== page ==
He’s extremely pleased with the casting of Sonequa Martin-Green as First Officer.
Roddenberry is thrilled with the casting choices on Discovery. He is especially happy with the lead (Sonequa Martin-Green) and thinks that she is amazing, kind, incredibly talented, and definitely “Starfleet material.” He went on to say that the character she plays, Michael, is his favorite character in the new series.
Star Trek: Discovery will be a whole lot grittier than previous Star Trek Series.
Roddenberry stressed that while the whole family typically watched previous Star Treks in the past, you might want to view episodes before sharing them with your kids. Discovery is full of conflict, and the fights and battle scenes are realistic. There will be sci-fi violence. The series isn’t PG.
Discovery is set 10 years before Kirk and Spock and will focus on the Klingons.
The series has an arcing storyline and will have a conclusion at the end of its 15 episodes. The main narratives in the series will focus on the Klingons and the creation of the Prime Directive. Roddenberry described Discovery as conflict-driven and gritty; a fact he’s had to wrestle with. He explained his feelings, saying that, “I think true Star Trek, and I’ll just call it Roddenberry Star Trek because it’s my last name, is that better humanity. This is a little bit rougher around the edges; you’ve got characters doing things that aren’t necessary Starfleet. Umm, you saw a little bit of that in Deep Space Nine and Enterprise, and I wrestle with that.” Even with these concerns, he’s still excited for the series.
On the same-sex relationship between two of the show’s main characters; Lt. Paul Stamets (Anthony Rap) and Hugh Culber (Wilson Cruz).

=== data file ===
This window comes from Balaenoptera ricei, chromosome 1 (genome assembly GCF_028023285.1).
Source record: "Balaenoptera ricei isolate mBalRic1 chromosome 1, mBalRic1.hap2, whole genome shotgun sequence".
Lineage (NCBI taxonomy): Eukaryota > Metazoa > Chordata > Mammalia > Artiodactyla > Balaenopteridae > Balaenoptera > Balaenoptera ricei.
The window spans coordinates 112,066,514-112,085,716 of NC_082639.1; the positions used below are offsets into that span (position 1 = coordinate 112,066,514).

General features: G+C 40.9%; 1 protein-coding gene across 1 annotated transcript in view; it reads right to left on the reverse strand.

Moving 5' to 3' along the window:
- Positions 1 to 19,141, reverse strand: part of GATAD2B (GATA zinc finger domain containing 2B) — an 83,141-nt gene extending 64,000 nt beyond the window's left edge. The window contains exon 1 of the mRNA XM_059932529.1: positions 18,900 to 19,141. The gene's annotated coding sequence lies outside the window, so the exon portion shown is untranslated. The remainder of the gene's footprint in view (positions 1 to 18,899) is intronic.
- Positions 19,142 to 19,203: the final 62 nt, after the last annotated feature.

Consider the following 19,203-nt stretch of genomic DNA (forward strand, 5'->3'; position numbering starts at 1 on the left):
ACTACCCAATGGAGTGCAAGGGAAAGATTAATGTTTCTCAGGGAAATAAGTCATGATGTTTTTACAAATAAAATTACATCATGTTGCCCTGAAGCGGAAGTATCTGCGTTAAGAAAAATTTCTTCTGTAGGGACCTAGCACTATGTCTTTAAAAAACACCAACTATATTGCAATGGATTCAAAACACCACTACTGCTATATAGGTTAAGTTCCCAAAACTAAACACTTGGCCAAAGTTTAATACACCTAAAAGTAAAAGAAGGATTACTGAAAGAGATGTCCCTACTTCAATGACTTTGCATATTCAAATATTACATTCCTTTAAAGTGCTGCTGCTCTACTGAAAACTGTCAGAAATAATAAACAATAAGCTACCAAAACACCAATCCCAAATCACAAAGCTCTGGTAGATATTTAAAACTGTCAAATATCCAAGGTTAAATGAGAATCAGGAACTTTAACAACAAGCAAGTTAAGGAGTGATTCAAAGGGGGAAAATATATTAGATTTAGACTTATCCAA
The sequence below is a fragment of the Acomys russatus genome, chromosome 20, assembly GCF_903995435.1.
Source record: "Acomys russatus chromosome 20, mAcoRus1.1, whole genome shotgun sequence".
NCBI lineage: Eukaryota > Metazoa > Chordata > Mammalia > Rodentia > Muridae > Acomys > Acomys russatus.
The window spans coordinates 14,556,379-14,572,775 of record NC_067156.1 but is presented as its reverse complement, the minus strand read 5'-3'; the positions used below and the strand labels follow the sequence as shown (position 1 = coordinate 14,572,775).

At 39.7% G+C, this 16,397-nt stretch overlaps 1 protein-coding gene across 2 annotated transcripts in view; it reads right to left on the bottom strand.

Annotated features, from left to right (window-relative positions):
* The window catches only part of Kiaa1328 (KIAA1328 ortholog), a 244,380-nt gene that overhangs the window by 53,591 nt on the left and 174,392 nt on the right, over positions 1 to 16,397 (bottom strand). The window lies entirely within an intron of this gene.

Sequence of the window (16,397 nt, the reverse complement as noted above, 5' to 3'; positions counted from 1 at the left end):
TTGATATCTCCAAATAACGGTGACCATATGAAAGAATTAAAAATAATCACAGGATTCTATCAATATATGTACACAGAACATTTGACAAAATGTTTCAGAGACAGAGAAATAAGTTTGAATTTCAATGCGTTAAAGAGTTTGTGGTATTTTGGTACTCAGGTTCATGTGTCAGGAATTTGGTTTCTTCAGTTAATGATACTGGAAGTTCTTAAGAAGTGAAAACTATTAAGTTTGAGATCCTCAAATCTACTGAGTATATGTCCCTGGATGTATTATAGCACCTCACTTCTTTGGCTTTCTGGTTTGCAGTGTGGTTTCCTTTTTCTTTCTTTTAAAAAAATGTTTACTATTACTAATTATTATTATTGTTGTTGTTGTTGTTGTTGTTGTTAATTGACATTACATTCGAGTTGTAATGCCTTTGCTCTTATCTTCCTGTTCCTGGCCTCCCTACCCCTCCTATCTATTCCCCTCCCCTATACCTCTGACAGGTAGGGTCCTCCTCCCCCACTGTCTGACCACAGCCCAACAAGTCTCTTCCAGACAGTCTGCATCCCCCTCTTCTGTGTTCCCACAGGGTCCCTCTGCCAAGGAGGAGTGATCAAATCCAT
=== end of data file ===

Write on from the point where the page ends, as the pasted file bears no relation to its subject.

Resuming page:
The relationship between Stamets and Culber will be the first openly gay relationship between two Star Trek men on the small screen (outside of Sulu in the Star Trek reboot). Roddenberry says he was initially concerned that the portrayal of the couple would follow tropes and stereotypes instead of showing a healthy, happy, and stable relationship between two people that happen to be men. He reveals that the final cut of the series does the two characters justice and he is happy with the result.
Why do the Klingons look so different?
Though he had no creative power in designing the Klingon’s new look, Roddenberry feels ok with this interpretation. When asked why the Klingons looked different, Roddenberry explained that “The houses have been separate for so long, they evolved differently to look the way they do. I’m ok with the way they look.”
The leading women of Discovery avoid stereotypes and aren’t damsels in distress.
Discovery has fantastic leading women. According to Roddenberry, these characters are nuanced, complicated, and intelligent, with fantastic leadership skills. He also lets on that they aren’t perfect, as with all heroes, and there are flaws in each character that makes them unique individuals. An interesting fact that Roddenberry divulged was that some of the characters were written as men and were cast as women.
The set and tech of Discovery is amazeballs!
Roddenberry was incredibly impressed with the set and tech of Discovery. He described the sets as being very ornate and detailed with every blade of grass just so. And the tech, or toys as he calls them, looks so real and at one point he stated, “The toys will never be this good. They keep them under lock and key.”
So, is Roddenberry excited for Discovery?
Roddenberry seems pleased with the show though he has some concerns about its grittiness. His favorite Star Trek series remains TNG, but he hopes that all the shows based on his father’s universe will be inspirational and uplifting in some way.
Jahkotta Lewis is a professional archaeologist, an amateur astronomer, and writer. When she is not documenting Pacific Island archaeology, she spends her days hiking through native forests, spelunking within the depths of an active volcano, and watching/reading all things fantasy and science fiction. Follow her on Twitter @jahkotta